• In chess variants that have extra types of pieces like knightriders, triple check is also possible using an en passant capture, because it vacates two squares at the same time. In a position where White has Kd2, e2, and Black has Kd8, Rd7, d4, and a knightrider on f6, White is in check, and moves 1.e4 blocking the knightrider's attack. Black then moves 1… dxe3 giving check with the pawn, as well as uncovering checks from the knightrider and the rook at the same time. Jun 12, 2016 at 5:40
• what is a knightrider?? Nov 24, 2016 at 0:25
• A knightrider is a knight that can keep jumping in the same direction as its first knight-jump, similar to how bishop and rook can move as far as they want (and is allowed) in four fixed directions, but cannot change direction mid-move. Nov 24, 2016 at 11:44
• It is also possible to quadruple-check in Chinese chess Apr 8, 2018 at 14:54
• @DavidNi I’m quite curious - is there an example of such move? May 16, 2019 at 15:56

The King can be checked by multiple pieces via a double check tactic. Consider the following position:

White Queen on g4, White Rook on f5, Black King on d7.

White plays 1. Rf7+, and Black's King is checked by both White's Rook and Queen.

For your algorithm, it would be checkmate if BOTH pieces cannot be blocked, taken, avoided, etc. Consider the following:

1. e4 e6 2. Nc3 d5 3. exd5 exd5 4.d3 d4 5. Ne4 Nc6 6. Qe2 Bg4 7. Nf6#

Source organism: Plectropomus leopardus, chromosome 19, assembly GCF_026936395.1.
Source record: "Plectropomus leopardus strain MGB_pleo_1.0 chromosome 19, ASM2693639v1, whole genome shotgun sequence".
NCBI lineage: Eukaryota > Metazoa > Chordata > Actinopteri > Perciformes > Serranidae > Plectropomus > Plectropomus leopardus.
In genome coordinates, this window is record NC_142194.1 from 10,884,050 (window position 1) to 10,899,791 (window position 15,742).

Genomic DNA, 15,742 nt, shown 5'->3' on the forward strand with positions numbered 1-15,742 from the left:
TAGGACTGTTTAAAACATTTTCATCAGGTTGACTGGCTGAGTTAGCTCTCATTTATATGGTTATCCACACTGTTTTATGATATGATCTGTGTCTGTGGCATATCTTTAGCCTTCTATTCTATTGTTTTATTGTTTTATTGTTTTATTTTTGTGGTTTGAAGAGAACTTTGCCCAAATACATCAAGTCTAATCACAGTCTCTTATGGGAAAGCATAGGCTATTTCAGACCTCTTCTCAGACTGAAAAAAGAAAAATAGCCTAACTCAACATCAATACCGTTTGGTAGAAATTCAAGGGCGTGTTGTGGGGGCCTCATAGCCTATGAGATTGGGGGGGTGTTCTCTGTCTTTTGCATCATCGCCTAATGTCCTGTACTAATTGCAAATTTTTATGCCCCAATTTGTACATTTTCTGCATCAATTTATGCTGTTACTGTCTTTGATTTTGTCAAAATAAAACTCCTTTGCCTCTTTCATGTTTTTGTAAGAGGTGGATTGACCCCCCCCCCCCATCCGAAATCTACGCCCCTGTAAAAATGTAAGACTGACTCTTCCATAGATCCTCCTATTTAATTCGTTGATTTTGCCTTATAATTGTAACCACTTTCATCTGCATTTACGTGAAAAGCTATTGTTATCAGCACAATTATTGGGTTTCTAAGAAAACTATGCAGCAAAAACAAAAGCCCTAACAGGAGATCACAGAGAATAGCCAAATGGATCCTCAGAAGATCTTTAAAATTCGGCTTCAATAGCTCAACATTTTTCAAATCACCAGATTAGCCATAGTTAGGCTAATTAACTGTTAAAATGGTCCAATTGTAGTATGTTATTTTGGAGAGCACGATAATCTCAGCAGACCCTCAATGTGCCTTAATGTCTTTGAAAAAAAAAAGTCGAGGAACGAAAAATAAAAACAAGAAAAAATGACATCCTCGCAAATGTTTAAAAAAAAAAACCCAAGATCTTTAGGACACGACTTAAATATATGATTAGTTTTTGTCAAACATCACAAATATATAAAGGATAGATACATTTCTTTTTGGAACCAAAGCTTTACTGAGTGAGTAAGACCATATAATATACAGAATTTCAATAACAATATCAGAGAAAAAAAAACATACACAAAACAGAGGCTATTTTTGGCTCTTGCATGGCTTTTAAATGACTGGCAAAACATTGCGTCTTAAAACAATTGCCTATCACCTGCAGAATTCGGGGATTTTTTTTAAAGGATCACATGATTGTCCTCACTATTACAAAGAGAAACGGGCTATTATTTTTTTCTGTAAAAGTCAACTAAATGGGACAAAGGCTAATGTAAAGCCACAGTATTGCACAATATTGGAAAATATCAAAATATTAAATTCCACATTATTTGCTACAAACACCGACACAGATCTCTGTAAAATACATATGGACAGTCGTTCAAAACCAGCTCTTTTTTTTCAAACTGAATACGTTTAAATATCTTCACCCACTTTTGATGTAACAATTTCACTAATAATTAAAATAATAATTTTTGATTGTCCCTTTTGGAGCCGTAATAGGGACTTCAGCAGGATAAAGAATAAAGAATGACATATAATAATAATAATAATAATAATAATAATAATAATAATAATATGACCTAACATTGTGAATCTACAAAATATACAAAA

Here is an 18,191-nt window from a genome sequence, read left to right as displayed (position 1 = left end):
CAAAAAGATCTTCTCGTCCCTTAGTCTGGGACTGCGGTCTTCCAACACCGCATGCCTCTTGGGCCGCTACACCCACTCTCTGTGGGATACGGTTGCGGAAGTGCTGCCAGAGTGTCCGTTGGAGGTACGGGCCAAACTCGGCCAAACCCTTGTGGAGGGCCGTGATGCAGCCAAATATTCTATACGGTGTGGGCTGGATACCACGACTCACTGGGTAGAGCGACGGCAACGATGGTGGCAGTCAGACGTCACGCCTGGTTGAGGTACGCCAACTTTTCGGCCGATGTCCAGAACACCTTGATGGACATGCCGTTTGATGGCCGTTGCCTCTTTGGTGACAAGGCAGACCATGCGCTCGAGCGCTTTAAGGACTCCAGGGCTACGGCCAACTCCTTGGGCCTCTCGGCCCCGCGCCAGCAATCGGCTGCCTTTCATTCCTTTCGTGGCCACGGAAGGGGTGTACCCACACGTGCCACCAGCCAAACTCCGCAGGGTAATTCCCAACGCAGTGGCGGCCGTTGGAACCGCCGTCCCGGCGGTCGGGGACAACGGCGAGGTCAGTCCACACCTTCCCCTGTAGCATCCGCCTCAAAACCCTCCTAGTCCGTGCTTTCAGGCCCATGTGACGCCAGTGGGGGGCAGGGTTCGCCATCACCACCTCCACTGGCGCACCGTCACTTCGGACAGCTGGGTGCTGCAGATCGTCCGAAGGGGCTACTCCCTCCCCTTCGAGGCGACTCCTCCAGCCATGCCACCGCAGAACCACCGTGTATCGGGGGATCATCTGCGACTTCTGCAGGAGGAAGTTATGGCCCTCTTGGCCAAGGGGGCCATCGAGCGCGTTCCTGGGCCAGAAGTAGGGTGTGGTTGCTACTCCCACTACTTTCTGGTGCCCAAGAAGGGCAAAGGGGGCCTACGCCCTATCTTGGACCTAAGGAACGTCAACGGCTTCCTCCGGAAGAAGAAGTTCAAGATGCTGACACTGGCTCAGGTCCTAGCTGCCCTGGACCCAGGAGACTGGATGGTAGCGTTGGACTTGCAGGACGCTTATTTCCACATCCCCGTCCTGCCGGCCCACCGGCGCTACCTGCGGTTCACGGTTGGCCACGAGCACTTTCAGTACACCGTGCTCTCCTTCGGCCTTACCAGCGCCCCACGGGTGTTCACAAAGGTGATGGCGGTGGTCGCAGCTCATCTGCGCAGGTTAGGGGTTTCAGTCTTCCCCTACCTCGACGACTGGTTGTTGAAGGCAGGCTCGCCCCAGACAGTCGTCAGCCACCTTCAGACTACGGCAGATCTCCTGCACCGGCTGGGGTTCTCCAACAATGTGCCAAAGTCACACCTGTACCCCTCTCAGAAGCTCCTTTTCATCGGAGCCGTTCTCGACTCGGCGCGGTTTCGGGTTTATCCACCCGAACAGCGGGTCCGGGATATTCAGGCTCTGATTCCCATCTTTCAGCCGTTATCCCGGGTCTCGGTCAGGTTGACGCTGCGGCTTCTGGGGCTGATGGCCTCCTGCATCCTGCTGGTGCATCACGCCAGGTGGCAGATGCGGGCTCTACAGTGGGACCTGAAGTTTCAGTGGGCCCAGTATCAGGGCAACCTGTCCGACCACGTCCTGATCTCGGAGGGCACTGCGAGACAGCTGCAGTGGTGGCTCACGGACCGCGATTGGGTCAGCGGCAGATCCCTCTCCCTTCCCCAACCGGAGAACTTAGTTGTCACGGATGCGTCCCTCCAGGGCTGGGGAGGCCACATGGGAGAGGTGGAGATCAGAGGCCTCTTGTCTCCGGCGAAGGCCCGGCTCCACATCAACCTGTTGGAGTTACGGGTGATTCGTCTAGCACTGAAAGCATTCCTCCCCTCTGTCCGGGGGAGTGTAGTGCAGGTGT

The final position is a double check and checkmate. Notice how both White's Queen and Knight can be taken or avoided, if you consider them individually. However, they cannot BOTH be taken/avoided/blocked, so Black is checkmated.

In standard chess, you can illegally can check a king 8 times at once. Consider 8 knights a that are leap away from the enemy king.

``````[FEN "4k3/8/3n1n2/2n3n1/4K3/2n3n1/3n1n2/8 w - - 0 1"]
``````

The king still has his orthogonal moves left, and is now 1 move away from attacking 2 of the knights. Since both of them are unprotected, one of the 8 knights may move to where the king was, to protect all 7 other knights. The King is not necessarily trapped, but certainly not free.

• I don't understand what you are trying to say. This question is about multiple checks, i.e. the king is attacked by more than one piece at the same time. The scenario you describe (8 knights attacking a king) is impossible to reach in standard chess. Nov 21, 2016 at 20:51
• I DID SAY IT IS IMPRACTICAL! a, and b: I gave a scenario that, although impractical to attain in standard chess, is a counter example of the question. Nov 22, 2016 at 13:50
• maybe post a diagram of whatever you are trying to say. Nov 24, 2016 at 0:26
• @RewanDemontay That isnt impractical, it is an illegal position. If the white king is already in check, it must move immediately - it can't wait 7 more moves for the rest of the knights to get in place. Aug 9, 2019 at 14:12
• @RewanDemontay Sorry, I @ Pinged you but meant to ping Garrison - agreed this is an illegal position and therefore the answer doesn't properly address the question. Although I will add that editing an answer post to reflect a refutation of the answerer's opinion is a little confusing and should not be done, as edits should not disagree with the intent of the author. Aug 9, 2019 at 14:18